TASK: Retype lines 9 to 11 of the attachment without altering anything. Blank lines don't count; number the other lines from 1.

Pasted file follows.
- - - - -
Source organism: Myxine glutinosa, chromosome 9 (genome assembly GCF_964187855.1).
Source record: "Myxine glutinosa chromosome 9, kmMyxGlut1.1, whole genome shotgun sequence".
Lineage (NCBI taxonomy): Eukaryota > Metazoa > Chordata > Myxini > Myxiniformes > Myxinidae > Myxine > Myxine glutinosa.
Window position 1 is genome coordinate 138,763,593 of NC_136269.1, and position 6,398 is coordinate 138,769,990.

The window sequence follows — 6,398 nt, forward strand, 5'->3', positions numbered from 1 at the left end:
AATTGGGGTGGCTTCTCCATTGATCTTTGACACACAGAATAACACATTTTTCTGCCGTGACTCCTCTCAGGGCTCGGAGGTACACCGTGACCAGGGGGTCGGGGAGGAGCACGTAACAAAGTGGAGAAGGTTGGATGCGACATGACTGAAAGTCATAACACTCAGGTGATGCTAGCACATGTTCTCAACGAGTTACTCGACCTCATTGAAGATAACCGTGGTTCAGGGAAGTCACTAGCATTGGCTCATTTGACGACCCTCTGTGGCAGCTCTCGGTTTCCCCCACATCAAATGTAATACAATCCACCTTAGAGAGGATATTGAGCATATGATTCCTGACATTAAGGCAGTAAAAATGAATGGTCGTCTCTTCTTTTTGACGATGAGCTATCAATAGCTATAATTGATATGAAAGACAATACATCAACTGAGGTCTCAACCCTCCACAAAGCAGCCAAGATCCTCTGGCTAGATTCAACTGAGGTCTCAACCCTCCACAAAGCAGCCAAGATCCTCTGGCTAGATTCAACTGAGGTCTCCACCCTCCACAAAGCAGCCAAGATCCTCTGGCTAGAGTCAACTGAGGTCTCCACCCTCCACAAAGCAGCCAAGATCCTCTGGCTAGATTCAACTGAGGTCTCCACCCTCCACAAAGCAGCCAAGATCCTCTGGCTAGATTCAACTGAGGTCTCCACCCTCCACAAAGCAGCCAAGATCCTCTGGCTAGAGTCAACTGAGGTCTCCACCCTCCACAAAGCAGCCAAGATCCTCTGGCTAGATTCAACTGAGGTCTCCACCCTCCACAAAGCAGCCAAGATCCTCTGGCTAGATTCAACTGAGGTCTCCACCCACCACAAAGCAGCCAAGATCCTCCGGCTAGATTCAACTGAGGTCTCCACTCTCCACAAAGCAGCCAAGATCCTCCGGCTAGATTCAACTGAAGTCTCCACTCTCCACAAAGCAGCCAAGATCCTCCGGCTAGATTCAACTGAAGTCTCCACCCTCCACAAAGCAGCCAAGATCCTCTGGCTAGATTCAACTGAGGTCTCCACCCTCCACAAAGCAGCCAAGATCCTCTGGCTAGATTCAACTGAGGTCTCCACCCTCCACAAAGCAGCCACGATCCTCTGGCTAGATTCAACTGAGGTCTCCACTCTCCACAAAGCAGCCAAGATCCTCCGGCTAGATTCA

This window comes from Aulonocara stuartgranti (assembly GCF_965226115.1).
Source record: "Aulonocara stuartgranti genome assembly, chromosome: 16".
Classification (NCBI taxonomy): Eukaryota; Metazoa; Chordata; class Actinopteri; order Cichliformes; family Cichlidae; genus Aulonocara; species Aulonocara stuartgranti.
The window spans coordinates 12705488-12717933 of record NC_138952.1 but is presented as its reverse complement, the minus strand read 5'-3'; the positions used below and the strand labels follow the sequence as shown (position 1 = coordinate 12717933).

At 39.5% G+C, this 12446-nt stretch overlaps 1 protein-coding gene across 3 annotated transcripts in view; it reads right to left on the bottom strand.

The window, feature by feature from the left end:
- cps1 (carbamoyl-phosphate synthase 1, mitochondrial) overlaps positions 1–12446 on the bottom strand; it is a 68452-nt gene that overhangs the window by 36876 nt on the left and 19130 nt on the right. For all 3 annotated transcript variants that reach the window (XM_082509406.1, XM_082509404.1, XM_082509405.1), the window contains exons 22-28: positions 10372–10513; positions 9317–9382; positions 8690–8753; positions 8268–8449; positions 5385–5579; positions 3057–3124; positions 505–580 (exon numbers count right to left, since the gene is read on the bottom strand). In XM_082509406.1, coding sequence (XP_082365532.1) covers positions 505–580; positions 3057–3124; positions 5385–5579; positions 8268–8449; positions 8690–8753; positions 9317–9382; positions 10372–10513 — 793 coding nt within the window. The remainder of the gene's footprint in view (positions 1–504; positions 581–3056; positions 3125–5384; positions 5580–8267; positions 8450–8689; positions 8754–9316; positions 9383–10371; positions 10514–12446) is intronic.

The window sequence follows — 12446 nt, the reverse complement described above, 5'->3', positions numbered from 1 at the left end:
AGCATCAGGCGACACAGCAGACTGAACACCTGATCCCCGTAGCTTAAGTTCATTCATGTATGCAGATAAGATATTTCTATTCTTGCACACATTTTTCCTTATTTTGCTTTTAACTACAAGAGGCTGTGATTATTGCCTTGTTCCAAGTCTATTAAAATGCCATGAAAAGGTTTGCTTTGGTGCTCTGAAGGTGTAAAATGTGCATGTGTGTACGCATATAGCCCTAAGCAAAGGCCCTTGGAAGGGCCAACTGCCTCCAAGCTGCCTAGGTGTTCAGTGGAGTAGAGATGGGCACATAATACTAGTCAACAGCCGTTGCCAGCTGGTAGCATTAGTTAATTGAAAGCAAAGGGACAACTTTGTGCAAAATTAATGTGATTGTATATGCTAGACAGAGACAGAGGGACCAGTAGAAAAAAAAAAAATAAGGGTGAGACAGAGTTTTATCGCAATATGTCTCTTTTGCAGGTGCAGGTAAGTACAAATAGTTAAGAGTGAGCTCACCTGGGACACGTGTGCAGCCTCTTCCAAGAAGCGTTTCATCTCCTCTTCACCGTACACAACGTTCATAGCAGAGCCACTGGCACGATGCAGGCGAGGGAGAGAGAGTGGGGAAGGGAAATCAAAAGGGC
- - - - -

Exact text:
Classification (NCBI taxonomy): Eukaryota; Metazoa; Chordata; class Actinopteri; order Cichliformes; family Cichlidae; genus Aulonocara; species Aulonocara stuartgranti.
The window spans coordinates 12705488-12717933 of record NC_138952.1 but is presented as its reverse complement, the minus strand read 5'-3'; the positions used below and the strand labels follow the sequence as shown (position 1 = coordinate 12717933).

At 39.5% G+C, this 12446-nt stretch overlaps 1 protein-coding gene across 3 annotated transcripts in view; it reads right to left on the bottom strand.